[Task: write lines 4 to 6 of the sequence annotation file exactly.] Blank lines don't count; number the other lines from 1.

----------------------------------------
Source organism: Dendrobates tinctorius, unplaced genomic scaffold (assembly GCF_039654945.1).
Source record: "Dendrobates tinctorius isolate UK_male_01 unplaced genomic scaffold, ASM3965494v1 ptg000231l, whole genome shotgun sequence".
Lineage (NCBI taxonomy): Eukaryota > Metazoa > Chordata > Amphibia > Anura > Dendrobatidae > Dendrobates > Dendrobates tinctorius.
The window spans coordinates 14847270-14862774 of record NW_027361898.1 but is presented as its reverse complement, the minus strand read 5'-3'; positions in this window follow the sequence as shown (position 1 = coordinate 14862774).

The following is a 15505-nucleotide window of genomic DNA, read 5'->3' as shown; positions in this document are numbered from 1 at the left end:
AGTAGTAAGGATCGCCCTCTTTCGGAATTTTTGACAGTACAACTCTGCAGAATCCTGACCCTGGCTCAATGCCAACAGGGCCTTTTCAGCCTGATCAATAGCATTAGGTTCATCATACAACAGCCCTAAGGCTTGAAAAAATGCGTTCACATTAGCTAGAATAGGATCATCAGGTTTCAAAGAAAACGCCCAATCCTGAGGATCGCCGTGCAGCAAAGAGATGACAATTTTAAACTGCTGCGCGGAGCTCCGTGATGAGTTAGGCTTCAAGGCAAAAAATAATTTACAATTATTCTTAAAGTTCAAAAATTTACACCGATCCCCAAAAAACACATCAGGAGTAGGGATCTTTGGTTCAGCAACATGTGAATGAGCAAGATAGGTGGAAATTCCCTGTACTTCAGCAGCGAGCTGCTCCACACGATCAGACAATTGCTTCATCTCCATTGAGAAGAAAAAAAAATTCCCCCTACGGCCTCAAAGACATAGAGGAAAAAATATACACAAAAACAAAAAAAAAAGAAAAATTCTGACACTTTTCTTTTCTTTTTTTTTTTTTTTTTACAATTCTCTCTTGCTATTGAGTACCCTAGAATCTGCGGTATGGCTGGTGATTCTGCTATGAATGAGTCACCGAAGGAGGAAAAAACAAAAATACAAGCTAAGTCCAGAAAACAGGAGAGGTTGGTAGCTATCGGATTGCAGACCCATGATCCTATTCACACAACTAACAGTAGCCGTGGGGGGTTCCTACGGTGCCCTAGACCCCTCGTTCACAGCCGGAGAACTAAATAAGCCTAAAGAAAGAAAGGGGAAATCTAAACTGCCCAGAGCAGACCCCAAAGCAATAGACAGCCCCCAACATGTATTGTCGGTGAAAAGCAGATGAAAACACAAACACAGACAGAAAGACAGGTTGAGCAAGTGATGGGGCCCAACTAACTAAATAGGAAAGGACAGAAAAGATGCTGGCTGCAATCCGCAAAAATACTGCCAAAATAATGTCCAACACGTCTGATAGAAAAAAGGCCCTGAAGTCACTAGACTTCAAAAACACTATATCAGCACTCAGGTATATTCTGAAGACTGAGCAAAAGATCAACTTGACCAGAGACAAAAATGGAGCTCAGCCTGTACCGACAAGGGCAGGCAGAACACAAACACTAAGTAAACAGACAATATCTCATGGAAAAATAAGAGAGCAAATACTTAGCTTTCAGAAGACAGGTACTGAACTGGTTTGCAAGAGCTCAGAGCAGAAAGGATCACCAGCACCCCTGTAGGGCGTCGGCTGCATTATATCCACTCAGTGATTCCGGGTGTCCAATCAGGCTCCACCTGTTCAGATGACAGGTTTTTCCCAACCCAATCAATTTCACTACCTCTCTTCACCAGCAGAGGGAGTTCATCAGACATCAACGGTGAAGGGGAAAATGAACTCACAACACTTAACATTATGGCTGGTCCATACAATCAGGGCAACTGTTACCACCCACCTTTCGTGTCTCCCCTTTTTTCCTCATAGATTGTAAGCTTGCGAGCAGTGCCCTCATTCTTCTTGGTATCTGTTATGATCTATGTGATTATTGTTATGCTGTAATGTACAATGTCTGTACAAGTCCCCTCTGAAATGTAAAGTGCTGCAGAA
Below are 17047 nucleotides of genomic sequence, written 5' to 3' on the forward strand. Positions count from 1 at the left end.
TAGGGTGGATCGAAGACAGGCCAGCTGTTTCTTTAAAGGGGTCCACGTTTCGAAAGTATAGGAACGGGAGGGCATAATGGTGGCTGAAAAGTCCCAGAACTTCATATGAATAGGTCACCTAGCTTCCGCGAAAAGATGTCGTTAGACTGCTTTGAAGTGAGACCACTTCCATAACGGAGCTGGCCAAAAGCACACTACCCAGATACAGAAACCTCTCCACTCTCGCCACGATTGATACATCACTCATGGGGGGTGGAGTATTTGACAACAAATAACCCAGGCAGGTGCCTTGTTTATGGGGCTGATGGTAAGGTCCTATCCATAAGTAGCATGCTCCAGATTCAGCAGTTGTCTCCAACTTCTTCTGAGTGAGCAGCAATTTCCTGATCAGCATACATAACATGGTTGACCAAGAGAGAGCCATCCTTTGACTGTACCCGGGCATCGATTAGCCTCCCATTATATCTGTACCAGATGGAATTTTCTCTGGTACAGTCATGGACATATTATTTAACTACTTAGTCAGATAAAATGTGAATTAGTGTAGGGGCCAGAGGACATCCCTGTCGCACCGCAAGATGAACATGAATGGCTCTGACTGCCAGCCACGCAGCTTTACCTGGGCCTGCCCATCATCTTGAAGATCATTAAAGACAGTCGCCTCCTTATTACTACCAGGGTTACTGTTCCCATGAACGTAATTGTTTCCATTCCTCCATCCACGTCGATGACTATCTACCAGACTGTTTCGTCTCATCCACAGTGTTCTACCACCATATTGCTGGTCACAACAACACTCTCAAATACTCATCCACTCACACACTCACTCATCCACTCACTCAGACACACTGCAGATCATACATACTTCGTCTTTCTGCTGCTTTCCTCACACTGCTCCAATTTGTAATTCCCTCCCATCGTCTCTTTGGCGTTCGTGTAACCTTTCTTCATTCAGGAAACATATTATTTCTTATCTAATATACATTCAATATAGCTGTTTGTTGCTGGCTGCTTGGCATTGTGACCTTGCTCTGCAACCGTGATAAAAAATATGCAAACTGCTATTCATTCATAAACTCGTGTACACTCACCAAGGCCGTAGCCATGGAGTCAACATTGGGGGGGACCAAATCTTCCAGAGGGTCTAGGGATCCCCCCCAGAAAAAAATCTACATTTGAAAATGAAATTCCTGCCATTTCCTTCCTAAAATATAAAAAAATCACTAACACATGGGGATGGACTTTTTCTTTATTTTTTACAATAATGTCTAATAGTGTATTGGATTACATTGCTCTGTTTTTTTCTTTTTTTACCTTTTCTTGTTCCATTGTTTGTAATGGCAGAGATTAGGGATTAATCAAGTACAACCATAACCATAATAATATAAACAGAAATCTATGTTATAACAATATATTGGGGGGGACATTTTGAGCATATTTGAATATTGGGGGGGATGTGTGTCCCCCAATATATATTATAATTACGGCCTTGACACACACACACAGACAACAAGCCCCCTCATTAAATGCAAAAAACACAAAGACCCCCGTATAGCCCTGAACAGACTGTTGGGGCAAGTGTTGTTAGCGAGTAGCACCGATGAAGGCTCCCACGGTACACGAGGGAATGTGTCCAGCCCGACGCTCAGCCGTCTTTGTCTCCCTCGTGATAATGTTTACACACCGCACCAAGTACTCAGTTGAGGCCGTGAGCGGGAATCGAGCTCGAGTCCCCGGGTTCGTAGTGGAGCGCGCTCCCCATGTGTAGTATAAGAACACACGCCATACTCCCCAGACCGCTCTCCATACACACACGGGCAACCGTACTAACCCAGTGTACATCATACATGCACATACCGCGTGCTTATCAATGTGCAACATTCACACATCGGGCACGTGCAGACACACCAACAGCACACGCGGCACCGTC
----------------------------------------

The window spans coordinates 14847270-14862774 of record NW_027361898.1 but is presented as its reverse complement, the minus strand read 5'-3'; positions in this window follow the sequence as shown (position 1 = coordinate 14862774).

The following is a 15505-nucleotide window of genomic DNA, read 5'->3' as shown; positions in this document are numbered from 1 at the left end:
AGTAGTAAGGATCGCCCTCTTTCGGAATTTTTGACAGTACAACTCTGCAGAATCCTGACCCTGGCTCAATGCCAACAGGGCCTTTTCAGCCTGATCAATAGCATTAGGTTCATCATACAACAGCCCTAAGGCTTGAAAAAATGCGTTCACATTAGCTAGAATAGGATCATCAGGTTTCAAAGAAAACGCCCAATCCTGAGGATCGCCGTGCAGCAAAGAGATGACAATTTTAAACTGCTGCGCGGAGCTCCGTGATGAGTTAGGCTTCAAGGCAAAAAATAATTTACAATTATTCTTAAAGTTCAAAAATTTACACCGATCCCCAAAAAACACATCAGGAGTAGGGATCTTTGGTTCAGCAACATGTGAATGAGCAAGATAGGTGGAAATTCCCTGTACTTCAGCAGCGAGCTGCTCCACACGATCAGACAATTGCTTCATCTCCATTGAGAAGAAAAAAAAATTCCCCCTACGGCCTCAAAGACATAGAGGAAAAAATATACACAAAAACAAAAAAAAAAGAAAAATTCTGACACTTTTCTTTTCTTTTTTTTTTTTTTTTTACAATTCTCTCTTGCTATTGAGTACCCTAGAATCTGCGGTATGGCTGGTGATTCTGCTATGAATGAGTCACCGAAGGAGGAAAAAACAAAAATACAAGCTAAGTCCAGAAAACAGGAGAGGTTGGTAGCTATCGGATTGCAGACCCATGATCCTATTCACACAACTAACAGTAGCCGTGGGGGGTTCCTACGGTGCCCTAGACCCCTCGTTCACAGCCGGAGAACTAAATAAGCCTAAAGAAAGAAAGGGGAAATCTAAACTGCCCAGAGCAGACCCCAAAGCAATAGACAGCCCCCAACATGTATTGTCGGTGAAAAGCAGATGAAAACACAAACACAGACAGAAAGACAGGTTGAGCAAGTGATGGGGCCCAACTAACTAAATAGGAAAGGACAGAAAAGATGCTGGCTGCAATCCGCAAAAATACTGCCAAAATAATGTCCAACACGTCTGATAGAAAAAAGGCCCTGAAGTCACTAGACTTCAAAAACACTATATCAGCACTCAGGTATATTCTGAAGACTGAGCAAAAGATCAACTTGACCAGAGACAAAAATGGAGCTCAGCCTGTACCGACAAGGGCAGGCAGAACACAAACACTAAGTAAACAGACAATATCTCATGGAAAAATAAGAGAGCAAATACTTAGCTTTCAGAAGACAGGTACTGAACTGGTTTGCAAGAGCTCAGAGCAGAAAGGATCACCAGCACCCCTGTAGGGCGTCGGCTGCATTATATCCACTCAGTGATTCCGGGTGTCCAATCAGGCTCCACCTGTTCAGATGACAGGTTTTTCCCAACCCAATCAATTTCACTACCTCTCTTCACCAGCAGAGGGAGTTCATCAGACATCAACGGTGAAGGGGAAAATGAACTCACAACACTTAACATTATGGCTGGTCCATACAATCAGGGCAACTGTTACCACCCACCTTTCGTGTCTCCCCTTTTTTCCTCATAGATTGTAAGCTTGCGAGCAGTGCCCTCATTCTTCTTGGTATCTGTTATGATCTATGTGATTATTGTTATGCTGTAATGTACAATGTCTGTACAAGTCCCCTCTGAAATGTAAAGTGCTGCAGAA